>> means the object will be repeated in the next bpf invocation
>> if object collection stays the same. Note that if the object
>> collection is changed, depending how collection traversal is
>> done, even if the object still in the collection, it may not
>> be visited.
>>
>> bpf_seq_printf may return -EBUSY meaning that internal percpu
>> buffer for memory copy of strings or other pointees is
>> not available. Bpf program can return 1 to indicate it
>> wants the same object to be repeated. Right now, this should not
>> happen on no-RT kernels since migrate_enable(), which guards
>> bpf prog call, calls preempt_enable().
> 
> You probably meant migrate_disable()/preempt_disable(), right? But

Yes, sorry for typo.

> could it still happen, at least due to NMI? E.g., perf_event BPF
> program gets triggered during bpf_iter program execution? I think for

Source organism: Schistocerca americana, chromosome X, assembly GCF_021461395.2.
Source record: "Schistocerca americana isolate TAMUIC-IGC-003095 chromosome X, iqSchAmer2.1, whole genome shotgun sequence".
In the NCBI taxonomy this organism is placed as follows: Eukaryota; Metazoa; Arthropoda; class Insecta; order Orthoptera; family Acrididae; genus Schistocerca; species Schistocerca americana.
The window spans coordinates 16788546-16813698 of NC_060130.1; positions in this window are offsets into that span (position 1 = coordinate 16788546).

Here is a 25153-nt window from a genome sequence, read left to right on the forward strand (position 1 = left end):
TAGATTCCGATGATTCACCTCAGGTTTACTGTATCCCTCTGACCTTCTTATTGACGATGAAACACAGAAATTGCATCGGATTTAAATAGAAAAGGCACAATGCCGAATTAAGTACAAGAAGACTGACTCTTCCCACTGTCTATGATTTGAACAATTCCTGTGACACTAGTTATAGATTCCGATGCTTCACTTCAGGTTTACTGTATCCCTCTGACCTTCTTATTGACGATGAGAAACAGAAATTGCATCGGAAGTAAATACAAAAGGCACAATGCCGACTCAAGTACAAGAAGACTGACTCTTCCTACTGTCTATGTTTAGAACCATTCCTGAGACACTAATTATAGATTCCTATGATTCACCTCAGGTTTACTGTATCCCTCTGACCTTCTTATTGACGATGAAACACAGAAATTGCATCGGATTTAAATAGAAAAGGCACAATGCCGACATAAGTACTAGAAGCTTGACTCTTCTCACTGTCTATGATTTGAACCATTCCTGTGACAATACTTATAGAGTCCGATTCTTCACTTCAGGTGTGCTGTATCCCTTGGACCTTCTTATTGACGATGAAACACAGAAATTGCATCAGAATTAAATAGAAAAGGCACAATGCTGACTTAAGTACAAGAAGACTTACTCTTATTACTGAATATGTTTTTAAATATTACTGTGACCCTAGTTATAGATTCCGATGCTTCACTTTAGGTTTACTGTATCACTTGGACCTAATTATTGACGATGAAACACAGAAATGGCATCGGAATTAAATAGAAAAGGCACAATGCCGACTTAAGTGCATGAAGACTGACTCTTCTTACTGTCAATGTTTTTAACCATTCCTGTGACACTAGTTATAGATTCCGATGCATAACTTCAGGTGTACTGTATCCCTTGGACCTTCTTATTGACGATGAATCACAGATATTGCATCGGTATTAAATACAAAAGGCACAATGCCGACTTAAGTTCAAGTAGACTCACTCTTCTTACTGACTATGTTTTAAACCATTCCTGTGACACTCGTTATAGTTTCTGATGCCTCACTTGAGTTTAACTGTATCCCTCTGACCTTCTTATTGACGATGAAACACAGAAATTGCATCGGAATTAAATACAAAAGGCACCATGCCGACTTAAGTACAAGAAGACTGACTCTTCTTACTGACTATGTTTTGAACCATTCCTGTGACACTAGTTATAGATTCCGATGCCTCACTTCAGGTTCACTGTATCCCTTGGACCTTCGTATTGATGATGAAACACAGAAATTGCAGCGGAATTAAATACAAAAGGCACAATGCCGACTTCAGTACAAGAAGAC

> perf_event_output function, we have 3 levels, for one of each possible
> "contexts"? Should we do something like that here as well?

Currently bpf_seq_printf() and bpf_seq_write() helpers can
only be called by iter bpf programs. The iter bpf program can only
be run on process context as it is triggered by a read() syscall.
So one level should be enough for non-RT kernel.

For RT kernel, migrate_disable does not prevent preemption,
so it is possible task in the middle of bpf_seq_printf() might
be preempted, so I implemented the logic to return -EBUSY.
I think this case should be extremely rare so I only implemented
one level nesting.

> 
>>
>> Signed-off-by: Yonghong Song <yhs@...com>
>> ---
>>   include/uapi/linux/bpf.h       |  32 +++++-
>>   kernel/trace/bpf_trace.c       | 195 +++++++++++++++++++++++++++++++++
>>   scripts/bpf_helpers_doc.py     |   2 +
>>   tools/include/uapi/linux/bpf.h |  32 +++++-
>>   4 files changed, 259 insertions(+), 2 deletions(-)